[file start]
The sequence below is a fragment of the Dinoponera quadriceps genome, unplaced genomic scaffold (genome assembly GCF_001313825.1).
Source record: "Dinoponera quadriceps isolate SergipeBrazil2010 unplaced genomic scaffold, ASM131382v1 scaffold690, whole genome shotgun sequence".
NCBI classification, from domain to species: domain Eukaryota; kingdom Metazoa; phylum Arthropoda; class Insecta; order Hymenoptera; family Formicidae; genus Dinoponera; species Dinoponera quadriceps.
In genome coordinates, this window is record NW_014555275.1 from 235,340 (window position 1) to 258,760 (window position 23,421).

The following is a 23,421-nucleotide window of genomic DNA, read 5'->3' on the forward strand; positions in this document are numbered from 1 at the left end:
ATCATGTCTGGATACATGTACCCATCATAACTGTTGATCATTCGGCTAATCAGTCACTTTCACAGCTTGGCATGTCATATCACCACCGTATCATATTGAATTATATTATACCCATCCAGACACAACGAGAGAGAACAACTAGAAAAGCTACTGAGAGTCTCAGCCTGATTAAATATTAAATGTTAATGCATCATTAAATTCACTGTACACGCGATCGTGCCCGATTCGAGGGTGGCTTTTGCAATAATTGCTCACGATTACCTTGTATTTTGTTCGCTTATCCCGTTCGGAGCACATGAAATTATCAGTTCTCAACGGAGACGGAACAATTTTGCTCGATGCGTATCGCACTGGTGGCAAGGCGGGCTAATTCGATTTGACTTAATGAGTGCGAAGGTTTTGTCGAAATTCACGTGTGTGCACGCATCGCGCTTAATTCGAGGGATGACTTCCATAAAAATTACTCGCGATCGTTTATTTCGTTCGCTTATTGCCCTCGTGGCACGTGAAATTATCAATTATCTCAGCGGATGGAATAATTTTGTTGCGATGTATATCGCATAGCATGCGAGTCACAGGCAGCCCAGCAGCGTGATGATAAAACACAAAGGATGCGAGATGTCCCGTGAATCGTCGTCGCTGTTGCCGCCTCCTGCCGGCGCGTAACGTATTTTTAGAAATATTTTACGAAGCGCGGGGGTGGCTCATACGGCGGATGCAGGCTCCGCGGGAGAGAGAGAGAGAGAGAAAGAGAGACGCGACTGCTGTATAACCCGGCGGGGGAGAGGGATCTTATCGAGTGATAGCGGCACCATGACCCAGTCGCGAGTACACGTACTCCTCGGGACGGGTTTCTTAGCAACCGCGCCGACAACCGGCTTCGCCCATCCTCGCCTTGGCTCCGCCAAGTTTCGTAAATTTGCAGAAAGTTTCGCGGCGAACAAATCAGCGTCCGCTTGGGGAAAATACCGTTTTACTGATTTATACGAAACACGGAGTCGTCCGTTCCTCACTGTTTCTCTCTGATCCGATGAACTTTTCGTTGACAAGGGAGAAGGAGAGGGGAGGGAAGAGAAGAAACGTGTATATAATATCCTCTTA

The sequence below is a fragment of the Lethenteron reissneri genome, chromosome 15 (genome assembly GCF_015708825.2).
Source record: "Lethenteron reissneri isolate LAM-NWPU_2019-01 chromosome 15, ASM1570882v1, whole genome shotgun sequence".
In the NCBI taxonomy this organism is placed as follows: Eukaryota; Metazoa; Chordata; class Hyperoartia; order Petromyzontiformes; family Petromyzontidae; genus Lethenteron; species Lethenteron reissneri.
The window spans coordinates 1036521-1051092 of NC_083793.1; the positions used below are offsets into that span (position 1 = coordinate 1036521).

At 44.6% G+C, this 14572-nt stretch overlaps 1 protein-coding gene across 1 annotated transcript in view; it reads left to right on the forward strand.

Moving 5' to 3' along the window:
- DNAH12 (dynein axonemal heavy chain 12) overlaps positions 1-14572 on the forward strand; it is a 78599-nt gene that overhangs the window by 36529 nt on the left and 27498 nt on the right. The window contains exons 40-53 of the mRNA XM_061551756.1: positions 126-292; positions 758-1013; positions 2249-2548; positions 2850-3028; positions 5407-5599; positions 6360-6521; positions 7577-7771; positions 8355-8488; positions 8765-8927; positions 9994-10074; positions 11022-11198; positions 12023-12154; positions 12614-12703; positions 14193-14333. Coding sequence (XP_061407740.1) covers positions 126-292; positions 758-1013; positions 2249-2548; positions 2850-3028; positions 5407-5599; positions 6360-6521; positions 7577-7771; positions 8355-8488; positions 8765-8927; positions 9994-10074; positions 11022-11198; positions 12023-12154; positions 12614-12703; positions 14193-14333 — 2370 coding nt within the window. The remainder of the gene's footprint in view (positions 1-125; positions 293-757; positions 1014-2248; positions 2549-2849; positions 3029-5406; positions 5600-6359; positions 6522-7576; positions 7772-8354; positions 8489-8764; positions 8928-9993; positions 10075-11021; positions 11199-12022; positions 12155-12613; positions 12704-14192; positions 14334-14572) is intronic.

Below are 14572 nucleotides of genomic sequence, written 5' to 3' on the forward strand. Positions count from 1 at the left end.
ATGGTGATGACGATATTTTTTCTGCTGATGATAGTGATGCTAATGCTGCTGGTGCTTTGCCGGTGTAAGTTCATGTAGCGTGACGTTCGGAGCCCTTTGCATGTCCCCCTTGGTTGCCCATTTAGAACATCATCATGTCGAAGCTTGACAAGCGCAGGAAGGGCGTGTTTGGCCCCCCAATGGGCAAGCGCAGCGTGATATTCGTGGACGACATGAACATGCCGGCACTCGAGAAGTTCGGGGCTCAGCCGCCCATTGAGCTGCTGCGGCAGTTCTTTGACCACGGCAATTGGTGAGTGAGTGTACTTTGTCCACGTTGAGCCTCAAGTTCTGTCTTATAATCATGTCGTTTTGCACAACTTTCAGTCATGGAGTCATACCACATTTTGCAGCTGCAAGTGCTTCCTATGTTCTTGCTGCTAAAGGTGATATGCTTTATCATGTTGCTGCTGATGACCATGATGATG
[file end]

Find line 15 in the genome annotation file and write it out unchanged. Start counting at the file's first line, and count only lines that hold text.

ATGGTGATGACGATATTTTTTCTGCTGATGATAGTGATGCTAATGCTGCTGGTGCTTTGCCGGTGTAAGTTCATGTAGCGTGACGTTCGGAGCCCTTTGCATGTCCCCCTTGGTTGCCCATTTAGAACATCATCATGTCGAAGCTTGACAAGCGCAGGAAGGGCGTGTTTGGCCCCCCAATGGGCAAGCGCAGCGTGATATTCGTGGACGACATGAACATGCCGGCACTCGAGAAGTTCGGGGCTCAGCCGCCCATTGAGCTGCTGCGGCAGTTCTTTGACCACGGCAATTGGTGAGTGAGTGTACTTTGTCCACGTTGAGCCTCAAGTTCTGTCTTATAATCATGTCGTTTTGCACAACTTTCAGTCATGGAGTCATACCACATTTTGCAGCTGCAAGTGCTTCCTATGTTCTTGCTGCTAAAGGTGATATGCTTTATCATGTTGCTGCTGATGACCATGATGATG